UK & World News
London Underground Staff Stage 48-Hour Strike
Tens of thousands of people endured another challenging commute as a strike by London Underground workers brought parts of the network to a halt.
Talks aimed at resolving the dispute will be held on Friday, but the crippling strike will continue until Thursday evening.
Tube services will again be disrupted on Thursday because of a walkout by members of the Rail Maritime and Transport (RMT) and TSSA unions in protest at the closure of ticket offices.
The 48-hour walkout will end at 9pm, with another strike planned for next week unless the deadlock is broken.
Unions have been calling on London Mayor Boris Johnson to meet them to discuss the closures, which will see the loss of 950 jobs.
But the mayor had refused to meet unless they called off the industrial action.
The strike action is expected to cost the UK economy around £50m.
There was no service on the Waterloo and City or Circle lines and a number of stations are closed, forcing passengers to use to alternative routes.
Some morning train services took twice as long as normal, while at Clapham Junction, the country's busiest railway station, one passenger head-butted another after failing to get on a busy train.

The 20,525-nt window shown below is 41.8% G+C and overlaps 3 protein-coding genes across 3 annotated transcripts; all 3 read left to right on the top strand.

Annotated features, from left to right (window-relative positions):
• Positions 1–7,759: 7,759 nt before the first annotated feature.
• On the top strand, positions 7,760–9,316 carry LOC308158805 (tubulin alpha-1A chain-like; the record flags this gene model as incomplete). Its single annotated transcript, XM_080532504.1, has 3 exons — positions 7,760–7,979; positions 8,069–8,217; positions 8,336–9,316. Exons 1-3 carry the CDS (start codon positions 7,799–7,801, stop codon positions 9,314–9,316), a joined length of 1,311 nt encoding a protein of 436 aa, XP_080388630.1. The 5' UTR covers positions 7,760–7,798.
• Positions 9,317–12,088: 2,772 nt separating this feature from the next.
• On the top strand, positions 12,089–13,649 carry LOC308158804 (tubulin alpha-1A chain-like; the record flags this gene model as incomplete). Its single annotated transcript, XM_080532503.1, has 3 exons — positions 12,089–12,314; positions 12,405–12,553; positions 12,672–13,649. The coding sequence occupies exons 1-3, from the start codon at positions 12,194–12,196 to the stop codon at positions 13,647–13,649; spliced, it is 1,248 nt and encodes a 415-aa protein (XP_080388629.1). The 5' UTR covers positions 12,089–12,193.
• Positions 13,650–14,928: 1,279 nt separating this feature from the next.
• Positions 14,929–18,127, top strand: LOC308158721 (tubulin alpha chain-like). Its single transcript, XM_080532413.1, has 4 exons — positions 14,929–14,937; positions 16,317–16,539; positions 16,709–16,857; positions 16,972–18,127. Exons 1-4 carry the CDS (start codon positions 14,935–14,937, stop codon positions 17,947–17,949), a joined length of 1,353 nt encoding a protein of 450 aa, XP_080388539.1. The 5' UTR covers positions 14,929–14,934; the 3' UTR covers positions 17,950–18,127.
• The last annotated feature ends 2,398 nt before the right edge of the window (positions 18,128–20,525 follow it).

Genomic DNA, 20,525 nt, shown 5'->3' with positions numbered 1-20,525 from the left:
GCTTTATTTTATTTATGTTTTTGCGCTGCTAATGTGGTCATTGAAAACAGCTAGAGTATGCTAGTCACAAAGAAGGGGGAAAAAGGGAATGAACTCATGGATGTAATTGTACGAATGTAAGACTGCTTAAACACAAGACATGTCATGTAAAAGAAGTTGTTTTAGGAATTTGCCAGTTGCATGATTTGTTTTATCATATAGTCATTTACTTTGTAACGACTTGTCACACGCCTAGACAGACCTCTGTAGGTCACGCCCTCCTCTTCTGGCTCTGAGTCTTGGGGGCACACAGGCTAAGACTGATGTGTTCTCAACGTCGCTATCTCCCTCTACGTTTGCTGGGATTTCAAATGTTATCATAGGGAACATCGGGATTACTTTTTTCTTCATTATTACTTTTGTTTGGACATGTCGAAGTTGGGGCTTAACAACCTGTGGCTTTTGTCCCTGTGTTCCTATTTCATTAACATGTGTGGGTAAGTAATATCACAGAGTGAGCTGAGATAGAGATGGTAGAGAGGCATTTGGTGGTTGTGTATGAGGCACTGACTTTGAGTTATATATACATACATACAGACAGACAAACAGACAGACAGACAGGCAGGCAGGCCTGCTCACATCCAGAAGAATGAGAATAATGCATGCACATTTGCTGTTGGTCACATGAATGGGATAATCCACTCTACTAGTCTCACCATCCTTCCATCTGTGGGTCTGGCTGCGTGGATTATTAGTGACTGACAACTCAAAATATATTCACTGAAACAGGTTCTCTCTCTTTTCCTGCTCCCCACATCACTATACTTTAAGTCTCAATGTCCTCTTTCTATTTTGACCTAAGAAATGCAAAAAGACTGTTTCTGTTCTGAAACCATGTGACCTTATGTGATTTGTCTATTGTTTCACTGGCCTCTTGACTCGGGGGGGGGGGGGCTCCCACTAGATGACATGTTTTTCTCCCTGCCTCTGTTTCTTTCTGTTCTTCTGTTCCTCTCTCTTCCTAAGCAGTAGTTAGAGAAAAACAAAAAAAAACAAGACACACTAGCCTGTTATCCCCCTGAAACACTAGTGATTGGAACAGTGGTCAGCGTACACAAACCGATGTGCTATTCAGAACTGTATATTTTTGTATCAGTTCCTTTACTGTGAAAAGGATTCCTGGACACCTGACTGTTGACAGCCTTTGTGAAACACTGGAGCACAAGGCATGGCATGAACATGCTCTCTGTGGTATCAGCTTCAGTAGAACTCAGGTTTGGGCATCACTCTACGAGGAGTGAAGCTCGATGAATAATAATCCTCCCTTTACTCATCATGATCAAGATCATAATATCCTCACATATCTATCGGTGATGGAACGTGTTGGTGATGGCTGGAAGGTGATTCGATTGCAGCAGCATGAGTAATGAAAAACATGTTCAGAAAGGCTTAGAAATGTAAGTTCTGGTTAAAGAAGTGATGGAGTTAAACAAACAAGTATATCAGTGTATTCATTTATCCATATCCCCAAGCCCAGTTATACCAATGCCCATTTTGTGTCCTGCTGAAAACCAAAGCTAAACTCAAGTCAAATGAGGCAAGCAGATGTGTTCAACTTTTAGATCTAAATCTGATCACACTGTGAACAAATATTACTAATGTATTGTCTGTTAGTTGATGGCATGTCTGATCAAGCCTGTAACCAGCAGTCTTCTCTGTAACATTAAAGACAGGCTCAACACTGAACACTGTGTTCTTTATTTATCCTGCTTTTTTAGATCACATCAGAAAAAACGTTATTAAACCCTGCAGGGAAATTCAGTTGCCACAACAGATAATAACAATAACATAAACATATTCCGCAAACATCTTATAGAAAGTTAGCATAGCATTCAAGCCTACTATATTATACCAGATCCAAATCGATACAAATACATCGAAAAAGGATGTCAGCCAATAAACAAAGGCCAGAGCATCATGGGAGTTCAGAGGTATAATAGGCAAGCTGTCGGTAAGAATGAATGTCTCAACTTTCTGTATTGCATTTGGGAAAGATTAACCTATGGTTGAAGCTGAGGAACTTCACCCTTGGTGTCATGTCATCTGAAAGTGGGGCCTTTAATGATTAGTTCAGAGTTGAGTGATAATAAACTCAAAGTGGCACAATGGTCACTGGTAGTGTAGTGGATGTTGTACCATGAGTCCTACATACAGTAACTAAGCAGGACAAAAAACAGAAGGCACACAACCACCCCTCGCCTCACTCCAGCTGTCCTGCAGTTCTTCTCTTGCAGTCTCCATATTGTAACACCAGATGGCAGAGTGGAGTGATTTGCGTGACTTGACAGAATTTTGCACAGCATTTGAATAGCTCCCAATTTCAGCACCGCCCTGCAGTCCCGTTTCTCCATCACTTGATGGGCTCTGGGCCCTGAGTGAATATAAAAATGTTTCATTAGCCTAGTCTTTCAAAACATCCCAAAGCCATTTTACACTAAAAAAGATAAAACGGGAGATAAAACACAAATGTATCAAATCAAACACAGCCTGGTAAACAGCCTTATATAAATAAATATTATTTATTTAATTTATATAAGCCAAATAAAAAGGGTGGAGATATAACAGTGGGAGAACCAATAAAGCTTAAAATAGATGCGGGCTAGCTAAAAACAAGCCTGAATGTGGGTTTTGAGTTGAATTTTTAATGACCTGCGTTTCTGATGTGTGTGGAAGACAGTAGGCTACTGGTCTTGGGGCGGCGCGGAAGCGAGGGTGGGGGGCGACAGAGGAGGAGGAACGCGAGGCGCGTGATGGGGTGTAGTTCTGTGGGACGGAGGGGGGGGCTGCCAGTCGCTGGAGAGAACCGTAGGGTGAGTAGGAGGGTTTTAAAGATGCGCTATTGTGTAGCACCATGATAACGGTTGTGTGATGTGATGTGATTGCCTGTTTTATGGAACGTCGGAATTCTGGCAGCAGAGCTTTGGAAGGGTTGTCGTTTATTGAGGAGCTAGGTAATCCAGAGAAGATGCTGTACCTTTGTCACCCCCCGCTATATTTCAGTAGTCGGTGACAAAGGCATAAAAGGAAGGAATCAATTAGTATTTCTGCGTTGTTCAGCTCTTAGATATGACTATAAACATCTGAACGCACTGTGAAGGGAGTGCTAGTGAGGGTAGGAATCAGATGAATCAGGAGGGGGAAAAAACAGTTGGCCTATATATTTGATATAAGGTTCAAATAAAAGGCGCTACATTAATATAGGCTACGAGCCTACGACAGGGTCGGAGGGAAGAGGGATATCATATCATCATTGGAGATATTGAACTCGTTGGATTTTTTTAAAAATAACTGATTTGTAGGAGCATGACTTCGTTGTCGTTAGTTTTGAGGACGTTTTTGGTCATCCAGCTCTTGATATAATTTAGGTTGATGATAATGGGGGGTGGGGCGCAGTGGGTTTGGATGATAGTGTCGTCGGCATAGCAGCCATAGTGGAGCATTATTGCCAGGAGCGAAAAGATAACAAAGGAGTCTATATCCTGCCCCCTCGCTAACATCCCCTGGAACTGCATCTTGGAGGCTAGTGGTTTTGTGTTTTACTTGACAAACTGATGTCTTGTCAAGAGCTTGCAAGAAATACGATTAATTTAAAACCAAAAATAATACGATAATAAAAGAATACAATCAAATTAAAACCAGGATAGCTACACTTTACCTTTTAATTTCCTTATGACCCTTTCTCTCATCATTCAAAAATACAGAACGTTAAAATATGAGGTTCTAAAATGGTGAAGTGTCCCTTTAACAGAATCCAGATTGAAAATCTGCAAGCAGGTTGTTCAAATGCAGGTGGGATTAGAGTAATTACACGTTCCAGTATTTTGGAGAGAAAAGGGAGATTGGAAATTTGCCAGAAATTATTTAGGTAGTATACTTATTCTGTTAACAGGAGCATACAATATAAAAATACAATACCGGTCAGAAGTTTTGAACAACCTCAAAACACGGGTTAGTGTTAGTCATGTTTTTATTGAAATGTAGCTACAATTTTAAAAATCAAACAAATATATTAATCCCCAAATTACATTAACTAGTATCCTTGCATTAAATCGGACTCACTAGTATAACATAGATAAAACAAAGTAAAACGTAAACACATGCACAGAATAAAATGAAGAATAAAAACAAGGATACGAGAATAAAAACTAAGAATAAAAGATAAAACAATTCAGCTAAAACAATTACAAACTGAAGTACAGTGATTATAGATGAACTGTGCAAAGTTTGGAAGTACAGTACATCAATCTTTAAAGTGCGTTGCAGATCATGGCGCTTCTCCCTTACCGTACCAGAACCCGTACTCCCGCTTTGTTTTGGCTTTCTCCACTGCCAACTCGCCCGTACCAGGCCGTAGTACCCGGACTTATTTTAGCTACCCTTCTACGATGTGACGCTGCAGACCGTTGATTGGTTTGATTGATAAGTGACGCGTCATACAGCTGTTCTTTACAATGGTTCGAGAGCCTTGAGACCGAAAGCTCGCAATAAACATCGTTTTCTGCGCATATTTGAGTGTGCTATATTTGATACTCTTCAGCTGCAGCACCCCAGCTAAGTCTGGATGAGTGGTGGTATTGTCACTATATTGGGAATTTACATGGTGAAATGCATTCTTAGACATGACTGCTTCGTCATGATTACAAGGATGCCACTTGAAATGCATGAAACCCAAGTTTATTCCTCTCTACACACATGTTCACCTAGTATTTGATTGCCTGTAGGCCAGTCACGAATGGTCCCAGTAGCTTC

Roads were much busier than usual, as a surge of cyclists and drivers clogged major routes into the city, and there were long queues for buses, despite an extra 100 vehicles being put into service.
David Cameron described the strike as "shameful", telling MPs at Prime Minister's Questions: "The fact is only 3% of transactions now involve ticket offices, so it makes sense to have fewer people in those offices but more people on the platforms and the stations."
Earlier, Transport for London said services were running on seven out of 11 lines, although the unions claimed 70% of the service was at a standstill.
The conciliation service Acas said in a brief statement: "The parties in the London Underground dispute have agreed to come in and continue exploratory talks at Acas this Friday, February 7."
RMT leader Bob Crow said: "Our negotiators are geared up and ready to enter the exploratory talks on Friday.
"In the meantime the current action continues with the rock solid support of our members and we will be back out on the picket lines early tomorrow morning as the strike heads into its third day."
A second 48-hour stoppage is due to be held on February 11.
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